GSA Annual Meeting in Denver, Colorado, USA - 2016

Paper No. 6-9
Presentation Time: 10:25 AM


GRAY, Harrrison1, TUCKER, Gregory E.2, HOBLEY, Daniel E.J.3, DUVALL, Alison R.4, HARBERT, Sarah4 and OWEN, Lewis A.5, (1)University of Colorado - Boulder, Geological Sciences, Boulder, CO 80301, (2)Coooperative Institute for Research in Environmental Sciences (CIRES) and Department of Geological Sciences, University of Colorado at Boulder, Campus Box 399, Boulder, CO 80309, (3)Department of Geological Sciences, University of Colorado at Boulder, 2200 Colorado Avenue, Boulder, CO 80309, (4)Earth and Space Sciences, University of Washington, Johson Hall Rm-070, Box 351310, Seattle, WA 98195-1310, (5)Geology, University of Cincinnati, 500 Geology/Physics, Cincinnati, OH 45221,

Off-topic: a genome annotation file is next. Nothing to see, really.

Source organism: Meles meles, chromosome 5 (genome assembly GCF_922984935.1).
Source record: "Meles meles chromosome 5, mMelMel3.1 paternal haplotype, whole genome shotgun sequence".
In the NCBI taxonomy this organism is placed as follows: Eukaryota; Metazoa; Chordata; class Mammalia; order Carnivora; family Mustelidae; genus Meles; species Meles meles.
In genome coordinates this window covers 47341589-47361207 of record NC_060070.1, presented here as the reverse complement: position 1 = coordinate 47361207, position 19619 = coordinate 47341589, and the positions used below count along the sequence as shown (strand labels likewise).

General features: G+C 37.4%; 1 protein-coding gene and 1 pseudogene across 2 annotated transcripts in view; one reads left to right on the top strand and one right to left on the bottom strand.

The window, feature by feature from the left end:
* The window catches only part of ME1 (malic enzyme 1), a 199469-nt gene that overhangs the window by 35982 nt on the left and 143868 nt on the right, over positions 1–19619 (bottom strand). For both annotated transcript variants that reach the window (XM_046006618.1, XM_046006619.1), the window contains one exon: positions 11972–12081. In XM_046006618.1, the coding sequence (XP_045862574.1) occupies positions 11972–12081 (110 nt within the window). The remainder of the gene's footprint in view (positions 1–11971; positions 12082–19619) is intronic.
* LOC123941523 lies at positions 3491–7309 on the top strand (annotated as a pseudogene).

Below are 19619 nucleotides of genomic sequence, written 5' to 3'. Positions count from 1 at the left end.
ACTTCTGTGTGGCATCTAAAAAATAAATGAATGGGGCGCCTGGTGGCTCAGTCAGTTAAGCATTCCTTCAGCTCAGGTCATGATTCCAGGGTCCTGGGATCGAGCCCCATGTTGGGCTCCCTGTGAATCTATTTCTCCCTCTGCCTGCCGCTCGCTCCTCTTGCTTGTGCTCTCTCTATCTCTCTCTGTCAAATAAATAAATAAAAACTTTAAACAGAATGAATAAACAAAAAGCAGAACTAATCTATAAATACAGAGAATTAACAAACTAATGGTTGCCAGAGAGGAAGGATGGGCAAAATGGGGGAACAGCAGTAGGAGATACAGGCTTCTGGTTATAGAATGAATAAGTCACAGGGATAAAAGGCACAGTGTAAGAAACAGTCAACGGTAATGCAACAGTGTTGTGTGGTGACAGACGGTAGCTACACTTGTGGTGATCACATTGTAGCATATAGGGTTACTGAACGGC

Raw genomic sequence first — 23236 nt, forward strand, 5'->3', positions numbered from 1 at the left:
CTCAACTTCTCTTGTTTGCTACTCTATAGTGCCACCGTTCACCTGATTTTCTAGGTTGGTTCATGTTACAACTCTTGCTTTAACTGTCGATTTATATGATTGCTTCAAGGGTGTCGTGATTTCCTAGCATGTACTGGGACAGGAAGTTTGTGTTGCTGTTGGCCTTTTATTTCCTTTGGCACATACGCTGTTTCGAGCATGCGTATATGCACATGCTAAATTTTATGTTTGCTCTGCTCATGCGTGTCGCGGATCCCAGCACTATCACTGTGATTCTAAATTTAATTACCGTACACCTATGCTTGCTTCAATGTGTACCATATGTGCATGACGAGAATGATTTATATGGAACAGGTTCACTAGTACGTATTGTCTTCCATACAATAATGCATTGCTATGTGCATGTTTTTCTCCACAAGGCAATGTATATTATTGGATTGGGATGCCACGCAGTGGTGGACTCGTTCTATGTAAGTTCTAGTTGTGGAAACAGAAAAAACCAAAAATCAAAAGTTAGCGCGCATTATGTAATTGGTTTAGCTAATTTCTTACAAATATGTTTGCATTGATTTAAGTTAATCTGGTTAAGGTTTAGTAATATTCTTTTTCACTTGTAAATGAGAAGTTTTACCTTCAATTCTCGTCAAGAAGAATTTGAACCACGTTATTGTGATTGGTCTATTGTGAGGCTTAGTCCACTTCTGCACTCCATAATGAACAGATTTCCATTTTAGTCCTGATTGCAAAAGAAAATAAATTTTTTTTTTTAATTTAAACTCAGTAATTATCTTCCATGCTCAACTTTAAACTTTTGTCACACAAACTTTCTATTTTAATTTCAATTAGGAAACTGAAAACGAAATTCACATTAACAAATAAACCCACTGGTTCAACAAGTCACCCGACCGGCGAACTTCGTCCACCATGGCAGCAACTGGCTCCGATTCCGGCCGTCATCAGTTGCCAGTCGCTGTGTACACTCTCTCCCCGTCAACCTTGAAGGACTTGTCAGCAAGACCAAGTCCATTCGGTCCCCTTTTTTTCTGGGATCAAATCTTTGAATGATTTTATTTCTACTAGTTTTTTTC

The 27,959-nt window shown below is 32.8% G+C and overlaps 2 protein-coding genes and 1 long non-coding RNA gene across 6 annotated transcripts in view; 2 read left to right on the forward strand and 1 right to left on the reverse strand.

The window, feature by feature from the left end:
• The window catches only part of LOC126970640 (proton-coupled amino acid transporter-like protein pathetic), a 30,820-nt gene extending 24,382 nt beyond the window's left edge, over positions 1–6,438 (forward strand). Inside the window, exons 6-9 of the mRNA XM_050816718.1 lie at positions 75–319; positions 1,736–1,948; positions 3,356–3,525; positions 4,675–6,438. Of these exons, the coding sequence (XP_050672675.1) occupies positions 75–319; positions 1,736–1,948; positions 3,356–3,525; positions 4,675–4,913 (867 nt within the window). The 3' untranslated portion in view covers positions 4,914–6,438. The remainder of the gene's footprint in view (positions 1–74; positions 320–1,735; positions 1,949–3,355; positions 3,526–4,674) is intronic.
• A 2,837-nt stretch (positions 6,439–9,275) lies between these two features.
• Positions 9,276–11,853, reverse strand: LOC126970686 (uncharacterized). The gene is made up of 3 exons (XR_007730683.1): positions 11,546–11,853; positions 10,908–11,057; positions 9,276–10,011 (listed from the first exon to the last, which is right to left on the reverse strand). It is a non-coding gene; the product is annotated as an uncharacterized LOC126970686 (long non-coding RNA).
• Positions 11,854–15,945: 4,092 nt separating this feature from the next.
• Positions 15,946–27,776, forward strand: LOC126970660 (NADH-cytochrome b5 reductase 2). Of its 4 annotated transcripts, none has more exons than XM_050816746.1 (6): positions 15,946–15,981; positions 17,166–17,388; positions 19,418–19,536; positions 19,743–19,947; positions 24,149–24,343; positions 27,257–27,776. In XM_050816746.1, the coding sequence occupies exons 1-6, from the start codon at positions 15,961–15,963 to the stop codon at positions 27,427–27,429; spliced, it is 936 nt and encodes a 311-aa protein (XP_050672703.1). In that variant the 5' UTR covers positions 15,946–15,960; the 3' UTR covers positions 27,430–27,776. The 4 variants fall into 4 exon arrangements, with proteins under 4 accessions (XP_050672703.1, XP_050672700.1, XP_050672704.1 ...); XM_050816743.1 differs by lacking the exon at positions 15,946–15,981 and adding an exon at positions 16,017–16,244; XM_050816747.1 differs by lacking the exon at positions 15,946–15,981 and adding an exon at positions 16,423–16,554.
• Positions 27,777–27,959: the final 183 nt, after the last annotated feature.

Major strike-slip fault systems are common at plate boundaries and create significant seismic hazard. Understanding the magnitude of the hazard and the interplay of slip distribution on the various fault strands requires constraints on modern and past fault slip rates. Slip rate data has been obtained from measurements on offset of discrete, dateable geomorphic features across a fault. However, for many faults, the low number and preservation potential of such features precludes collection of this data at high spatial and temporal densities. We investigate whether basin and river channel topology can be used to constrain slip rate data on geological timescales, taking the San Andreas Fault (SAF) of southern California as an example. We examine a series of river basins that have been deformed by right lateral distributed shear in the Mecca Hills, CA. The basins show a consistent change in trend of their main channels: the headwaters tend to be oriented perpendicular to the main trace of the SAF, whereas lower reaches become more closely fault-parallel with increasing proximity to the fault. We attempt to extract information on the long-term slip rate since ~700 ka of the SAF by simulating these drainages with the Landlab 1.0 modeling framework. Using Landlab, we forward model river basin evolution in a landscape of diffusive hillslopes and stream power channel incision experiencing both uplift and simple shear. The orientation of the basins seems to reach a quasi-steady condition in which the deformation increasing basin curvature is countered by stream piracy, which serves to straighten networks. We quantify the change in curvature over time using geomorphic metrics derived from hillslope aspect, total relief, and mean elevation. The simulations reveal a correlation between the geomorphic metrics and the slip rate, which implies that extraction of slip-rate information is possible if rate parameters such as fluvial erosion can be constrained.